Young Europeans are buying more counterfeit products and continue to access pirated content. In a 2022 study of people aged 15-24 across the EU by the European Union Intellectual Property Office (EUIPO), findings show 37 percent of young people bought one or several fake products intentionally in the last 12 months. This is up from 12 percent in 2016.
Today's young citizens are digital natives and engage with intellectual property everyday, notes the report. One of the keys to changing attitudes and behaviours is to first understand what drives young people when deciding where to source online digital content or physical goods, when they are faced with the alternatives of respecting or ignoring the associated IP rights. Price and availability remain the main factors for buying counterfeits and for digital piracy, says the report.
52 percent of respondents bought at least one fake product online over the last twelve months, of which 37 percent intentially and unintentionally. Clothing and accessories scored the highest for intentional counterfeit purchase at 17 perent, followed by footwear (14 percent), electronics (13 percent) and cosmetics (12 percent).
As per two previous studies in 2016 and 2019, price remained the motivating factor for intentional purchases. Conversely, 27 percent did not care if a product was a fake while 24 percent thought there was not different between genuine and counterfeit goods.
Affordability of original products the main problem
One third of respondents said they would not buy counterfeit products if these were affordable. Dissuading users from paying for fake goods or downloading illegal content would be deterred if knowing the risks of not having a guarantee of purchase or being infected by computer malware or having to deal with stolen payment details. If the goods of the counterfeit products was poor, 31 percent surveyed said they would stop.
Effects of Covid
Online shopping surged during Covid, which the report cites is one of the reasons in the increase in counterfeit goods being intentionally bought online. Greece is the country with the highest counterfeit purchases (62 percent) followed by Latvia (46 percent), Spain (45 percent), Finland and Poland (44 percent), Ireland and Belgium (43 percent) Lithuania (43 percent) Netherlands and Malta (41 percent). Czechia and Slovakia had the lowest intentional fake product purchases as 24 percent and 26 percent.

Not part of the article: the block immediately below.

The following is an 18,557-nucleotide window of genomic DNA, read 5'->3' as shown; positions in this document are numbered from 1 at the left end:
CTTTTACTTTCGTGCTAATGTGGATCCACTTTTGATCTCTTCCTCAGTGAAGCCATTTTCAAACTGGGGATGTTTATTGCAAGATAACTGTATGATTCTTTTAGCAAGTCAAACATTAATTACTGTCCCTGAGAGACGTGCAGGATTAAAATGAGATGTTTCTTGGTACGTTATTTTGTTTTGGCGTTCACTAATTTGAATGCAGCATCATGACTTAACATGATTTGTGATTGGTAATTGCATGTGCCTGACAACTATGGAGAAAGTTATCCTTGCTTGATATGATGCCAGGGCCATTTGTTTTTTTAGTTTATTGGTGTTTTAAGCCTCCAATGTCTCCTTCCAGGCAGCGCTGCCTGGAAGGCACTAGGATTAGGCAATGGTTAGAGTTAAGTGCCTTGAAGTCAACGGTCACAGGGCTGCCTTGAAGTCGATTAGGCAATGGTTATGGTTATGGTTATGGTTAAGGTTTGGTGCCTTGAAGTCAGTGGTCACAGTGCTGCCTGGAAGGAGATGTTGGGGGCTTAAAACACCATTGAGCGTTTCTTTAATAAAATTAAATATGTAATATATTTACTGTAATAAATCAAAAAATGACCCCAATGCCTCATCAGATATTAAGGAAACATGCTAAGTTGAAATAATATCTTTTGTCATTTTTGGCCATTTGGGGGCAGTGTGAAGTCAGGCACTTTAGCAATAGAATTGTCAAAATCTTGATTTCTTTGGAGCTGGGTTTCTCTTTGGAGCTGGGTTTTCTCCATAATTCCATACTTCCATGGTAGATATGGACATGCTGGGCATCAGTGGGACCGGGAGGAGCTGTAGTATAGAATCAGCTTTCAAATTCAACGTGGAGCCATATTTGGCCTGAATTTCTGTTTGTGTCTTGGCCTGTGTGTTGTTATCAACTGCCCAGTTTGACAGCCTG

Males were more likely than females to buy fake goods (40 percent versus 34 percent) and neither income nor education level had much variance between the sexes. While the UK was not included in the study, a similar survey of UK IPO found 11 percent mentioned recommendations from influencers as a motivating factor to purchase intentional counterfeits.
While France had one of the lowest levels of intentional fake buying, users in the survey did say purchasing counterfeits was a protest against big brands (15 percent versus 10 percent on average).
Participants who intentionally bought fake goods where often informed by peers and friends and made them through a variety of channels, including the Chinese e-commerce giant AliExpress, Vinted, china-gadgets.de, Wish, Allegro and OLX. Purchases through apps were used less frequently.
Difficult to spot fakes online
Many fake products are shown identical to genuine items on websites, however upon receipt of bought goods users noted quality issues such as inferior finishing or functioning. Those who had a negative experience, i.e. receiving a sub-standard product, where more cautious about future purchaces or would stop buying fakes altogether, said the report.
The survey questionnaire in 2022 was the same as in 2019, albeit shortened, so that quality findings could be calculated.
To read the full findings and report go to www.euipo.europa.eu.